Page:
Project Communications

Project communications are perhaps the single most important aspect of your project management plan. It is also one of the most overlooked from a planning perspective. This could be because project managers have a tendency to think they know what to communicate to whom and when. The truth is, communication is something that has to be talked about and planned in advance.

The PMBoK Guide – Fourth Edition (A Guide to the Project Management Body of Knowledge) breaks communications management down into five sub categories:

  1. Identify Stakeholders: Identify all people and organinzations that will be impacted by the project as well as their specific involvement and impact on project success
  2. Plan Communications: Determine what each person or group actually needs to be made aware of and in what form. For example, you will perhaps send daily detailed communications to the project team via electronic communciations, but only a weekly wrap up via staff meeting to a project sponsor or executives
  3. Distribute Information: This means that you actually do what you said you were going to do in the previous item.
  4. Manage Stakeholder Expectations: Pay attention to your stakeholder’s needs. You don’t want to give them too much or too little information. Give them only what they need which may mean removing or even add to the information identified in step 2.
  5. Report Performance: Periodic analysis of baselines versus actuals during the project. This includes analysis of performace, risks and issues, work completed, upcoming tasks, summary of the approved changes, and others.

Communication is a critical piece of the project health. We are always communicating with our teams and other stakeholders. If we neglect to plan the communciations up front, it is almost guaranteed that something will get missed. When things get missed, we lose out on opportunities to make vital corrections, learn of a new direction, or even a pat on the back every now and then.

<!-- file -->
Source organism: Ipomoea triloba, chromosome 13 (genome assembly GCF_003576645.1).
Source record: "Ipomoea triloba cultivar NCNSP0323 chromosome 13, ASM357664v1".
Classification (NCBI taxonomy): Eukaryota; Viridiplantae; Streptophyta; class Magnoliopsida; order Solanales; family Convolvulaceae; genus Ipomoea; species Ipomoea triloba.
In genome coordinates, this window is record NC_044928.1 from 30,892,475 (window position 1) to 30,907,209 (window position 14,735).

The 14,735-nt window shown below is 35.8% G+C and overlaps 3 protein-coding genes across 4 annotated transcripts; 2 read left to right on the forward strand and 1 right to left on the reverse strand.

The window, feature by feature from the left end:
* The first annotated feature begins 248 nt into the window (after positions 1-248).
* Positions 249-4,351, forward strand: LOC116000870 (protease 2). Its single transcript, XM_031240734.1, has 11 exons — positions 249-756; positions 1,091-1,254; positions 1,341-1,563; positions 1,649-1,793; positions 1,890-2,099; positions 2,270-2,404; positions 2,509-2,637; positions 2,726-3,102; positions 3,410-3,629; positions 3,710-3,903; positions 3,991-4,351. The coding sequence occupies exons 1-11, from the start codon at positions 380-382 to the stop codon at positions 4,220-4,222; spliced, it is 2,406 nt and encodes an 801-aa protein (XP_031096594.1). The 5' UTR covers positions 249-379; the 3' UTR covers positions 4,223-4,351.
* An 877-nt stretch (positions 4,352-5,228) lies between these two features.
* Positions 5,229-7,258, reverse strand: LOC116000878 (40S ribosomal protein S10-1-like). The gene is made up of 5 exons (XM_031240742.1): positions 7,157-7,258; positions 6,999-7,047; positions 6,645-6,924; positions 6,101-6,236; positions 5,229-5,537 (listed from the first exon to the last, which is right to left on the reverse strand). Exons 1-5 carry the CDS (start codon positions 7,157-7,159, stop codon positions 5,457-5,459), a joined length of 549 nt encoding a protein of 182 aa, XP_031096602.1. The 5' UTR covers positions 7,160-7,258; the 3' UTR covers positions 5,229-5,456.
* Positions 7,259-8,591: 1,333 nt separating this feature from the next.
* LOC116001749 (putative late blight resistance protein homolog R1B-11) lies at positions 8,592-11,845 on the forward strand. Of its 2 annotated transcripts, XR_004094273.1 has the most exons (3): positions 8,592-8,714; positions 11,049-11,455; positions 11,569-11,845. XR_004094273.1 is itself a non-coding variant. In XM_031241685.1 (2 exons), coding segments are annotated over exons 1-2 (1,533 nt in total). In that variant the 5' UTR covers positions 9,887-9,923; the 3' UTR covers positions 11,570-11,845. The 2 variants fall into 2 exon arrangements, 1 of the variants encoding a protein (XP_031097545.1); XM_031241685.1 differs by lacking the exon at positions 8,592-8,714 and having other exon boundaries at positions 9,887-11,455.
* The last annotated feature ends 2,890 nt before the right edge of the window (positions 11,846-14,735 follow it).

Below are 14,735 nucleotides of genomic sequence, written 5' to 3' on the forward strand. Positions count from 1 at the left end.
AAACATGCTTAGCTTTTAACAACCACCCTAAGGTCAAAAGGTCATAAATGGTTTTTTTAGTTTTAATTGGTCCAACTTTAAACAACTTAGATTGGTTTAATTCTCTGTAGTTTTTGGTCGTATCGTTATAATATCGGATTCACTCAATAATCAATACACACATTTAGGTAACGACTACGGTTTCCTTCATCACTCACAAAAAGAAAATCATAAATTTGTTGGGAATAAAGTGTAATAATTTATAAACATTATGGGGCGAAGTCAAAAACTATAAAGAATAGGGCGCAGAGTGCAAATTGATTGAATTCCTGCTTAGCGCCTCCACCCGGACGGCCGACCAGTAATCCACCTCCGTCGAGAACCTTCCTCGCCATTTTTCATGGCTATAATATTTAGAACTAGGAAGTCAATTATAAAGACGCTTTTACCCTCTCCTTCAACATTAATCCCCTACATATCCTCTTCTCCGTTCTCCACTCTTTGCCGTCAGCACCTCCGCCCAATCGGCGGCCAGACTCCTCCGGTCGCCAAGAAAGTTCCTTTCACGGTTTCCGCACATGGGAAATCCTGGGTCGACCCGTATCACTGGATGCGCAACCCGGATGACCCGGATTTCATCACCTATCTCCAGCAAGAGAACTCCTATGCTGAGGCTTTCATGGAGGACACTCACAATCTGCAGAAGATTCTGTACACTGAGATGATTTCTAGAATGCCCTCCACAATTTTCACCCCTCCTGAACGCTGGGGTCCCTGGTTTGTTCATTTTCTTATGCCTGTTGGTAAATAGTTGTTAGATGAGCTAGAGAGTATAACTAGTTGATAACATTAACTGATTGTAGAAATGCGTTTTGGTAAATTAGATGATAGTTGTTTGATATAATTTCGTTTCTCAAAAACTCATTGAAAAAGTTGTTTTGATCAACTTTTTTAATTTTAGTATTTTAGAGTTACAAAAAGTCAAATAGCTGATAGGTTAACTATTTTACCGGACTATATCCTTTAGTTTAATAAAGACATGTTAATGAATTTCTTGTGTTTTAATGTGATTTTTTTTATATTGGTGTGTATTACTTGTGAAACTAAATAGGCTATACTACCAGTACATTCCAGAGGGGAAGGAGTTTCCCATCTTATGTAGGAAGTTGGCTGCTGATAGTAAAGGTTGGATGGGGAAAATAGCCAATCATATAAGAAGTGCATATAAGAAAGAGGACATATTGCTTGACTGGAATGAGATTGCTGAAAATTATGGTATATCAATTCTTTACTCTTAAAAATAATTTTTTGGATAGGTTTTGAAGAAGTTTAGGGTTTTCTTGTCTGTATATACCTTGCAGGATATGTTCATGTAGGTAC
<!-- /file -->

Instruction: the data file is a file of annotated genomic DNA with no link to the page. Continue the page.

I know I have simplified things a bit, especially as they relate to the PMP exam, but for daily business, these are the basics. Sometimes, the projects are small and greatly simplified. This doesn’t mean that these steps should be overlooked. It merely means that the steps are that much easier to follow.

Happy Communicating!

The Project is Done . . . Now What?

It has been 18 long months since this project started, and now it is done with just a few small details waiting to close out. There is only one remaining question, now what?

There is one thing that I’d like to focus on for this post, the closing meeting.

After so many days and weeks and months on this project, it seemed anti-climatic to just end the project by simply stopping work. Besides, I would not be doing my part to really wrap it up the right way. So, I invited all 25 team members and other stakeholders to a long, but not grueling, meeting to finish things up. The agenda looked like this:

  1. Welcome
  2. Project Overview (we also had a pot-luck to break it up a little during this time)
  3. Accomplishments (including value adds)
  4. Lessons Learned
  5. Awards
  6. Final Thanks

Now this meeting lasted all morning, but after 18 months, 3 more hours was not going to hurt anyone and produced a GREAT pay-off. One important note is that I ended the meeting on-time. What was so great about it? Well, for one, everyone got to see what the team accomplished in a relatively short amount of time for the work that we did. Also, they got to see what their “extra” efforts did to produce values added that were unexpected. Lastly, and almost most importantly, was the lessons learned portion of the meeting. Beforehand, I had asked everyone to brainstorm lessons learned, including the good along with the bad. What we found out were some things done very well, and some things that will actually result in some departmental changes.

Lastly, I took a little time and fewer than $30.00 US and created a little momento of my own appreciation to each and every team member for their individual contribution. It was small, but the entire team walked out with their heads held high and a small token to remind them of what they accomplished.

It is important to hold a project closure meeting with the entire team. It is important to recognize the projects celebrations as well as what went wrong and how to avoid it in the future. Most importantly, it is critical that you show your team appreciation for what they’ve accomplished. Your people are the ones who make you and your projects successful. I spent just over a dollar a person and it made them smile. It doesn’t take much, just some thought and a little time.

Congratulations on finishing your project on-time and under budget!! Now go wrap it up and put some closure on it!!